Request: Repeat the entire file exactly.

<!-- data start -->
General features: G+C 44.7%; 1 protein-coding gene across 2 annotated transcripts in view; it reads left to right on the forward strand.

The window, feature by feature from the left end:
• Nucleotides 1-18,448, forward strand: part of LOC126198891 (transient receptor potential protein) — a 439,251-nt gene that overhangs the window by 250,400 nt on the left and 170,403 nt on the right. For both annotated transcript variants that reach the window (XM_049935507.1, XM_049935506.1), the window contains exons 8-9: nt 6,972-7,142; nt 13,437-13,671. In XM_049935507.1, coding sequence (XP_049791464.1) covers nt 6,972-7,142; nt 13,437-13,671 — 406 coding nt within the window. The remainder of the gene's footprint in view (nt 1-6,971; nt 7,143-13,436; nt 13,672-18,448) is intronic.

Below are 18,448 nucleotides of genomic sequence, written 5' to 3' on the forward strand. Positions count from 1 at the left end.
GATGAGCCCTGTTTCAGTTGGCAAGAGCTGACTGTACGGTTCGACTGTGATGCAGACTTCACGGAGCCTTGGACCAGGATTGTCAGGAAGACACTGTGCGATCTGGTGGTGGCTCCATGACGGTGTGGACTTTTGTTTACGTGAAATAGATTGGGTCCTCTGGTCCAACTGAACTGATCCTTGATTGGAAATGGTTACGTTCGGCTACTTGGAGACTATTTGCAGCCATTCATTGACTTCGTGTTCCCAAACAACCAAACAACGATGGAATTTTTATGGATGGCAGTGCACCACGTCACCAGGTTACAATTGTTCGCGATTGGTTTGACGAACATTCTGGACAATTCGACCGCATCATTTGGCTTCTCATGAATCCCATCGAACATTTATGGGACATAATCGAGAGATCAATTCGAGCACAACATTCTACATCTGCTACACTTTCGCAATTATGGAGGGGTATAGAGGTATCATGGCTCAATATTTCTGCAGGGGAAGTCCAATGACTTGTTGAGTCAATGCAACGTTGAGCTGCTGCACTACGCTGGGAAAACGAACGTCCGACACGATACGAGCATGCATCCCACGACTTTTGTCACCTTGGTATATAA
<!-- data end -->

General features: G+C 44.7%; 1 protein-coding gene across 2 annotated transcripts in view; it reads left to right on the forward strand.

The window, feature by feature from the left end:
• Nucleotides 1-18,448, forward strand: part of LOC126198891 (transient receptor potential protein) — a 439,251-nt gene that overhangs the window by 250,400 nt on the left and 170,403 nt on the right. For both annotated transcript variants that reach the window (XM_049935507.1, XM_049935506.1), the window contains exons 8-9: nt 6,972-7,142; nt 13,437-13,671. In XM_049935507.1, coding sequence (XP_049791464.1) covers nt 6,972-7,142; nt 13,437-13,671 — 406 coding nt within the window. The remainder of the gene's footprint in view (nt 1-6,971; nt 7,143-13,436; nt 13,672-18,448) is intronic.

Below are 18,448 nucleotides of genomic sequence, written 5' to 3' on the forward strand. Positions count from 1 at the left end.
GATGAGCCCTGTTTCAGTTGGCAAGAGCTGACTGTACGGTTCGACTGTGATGCAGACTTCACGGAGCCTTGGACCAGGATTGTCAGGAAGACACTGTGCGATCTGGTGGTGGCTCCATGACGGTGTGGACTTTTGTTTACGTGAAATAGATTGGGTCCTCTGGTCCAACTGAACTGATCCTTGATTGGAAATGGTTACGTTCGGCTACTTGGAGACTATTTGCAGCCATTCATTGACTTCGTGTTCCCAAACAACCAAACAACGATGGAATTTTTATGGATGGCAGTGCACCACGTCACCAGGTTACAATTGTTCGCGATTGGTTTGACGAACATTCTGGACAATTCGACCGCATCATTTGGCTTCTCATGAATCCCATCGAACATTTATGGGACATAATCGAGAGATCAATTCGAGCACAACATTCTACATCTGCTACACTTTCGCAATTATGGAGGGGTATAGAGGTATCATGGCTCAATATTTCTGCAGGGGAAGTCCAATGACTTGTTGAGTCAATGCAACGTTGAGCTGCTGCACTACGCTGGGAAAACGAACGTCCGACACGATACGAGCATGCATCCCACGACTTTTGTCACCTTGGTATATAA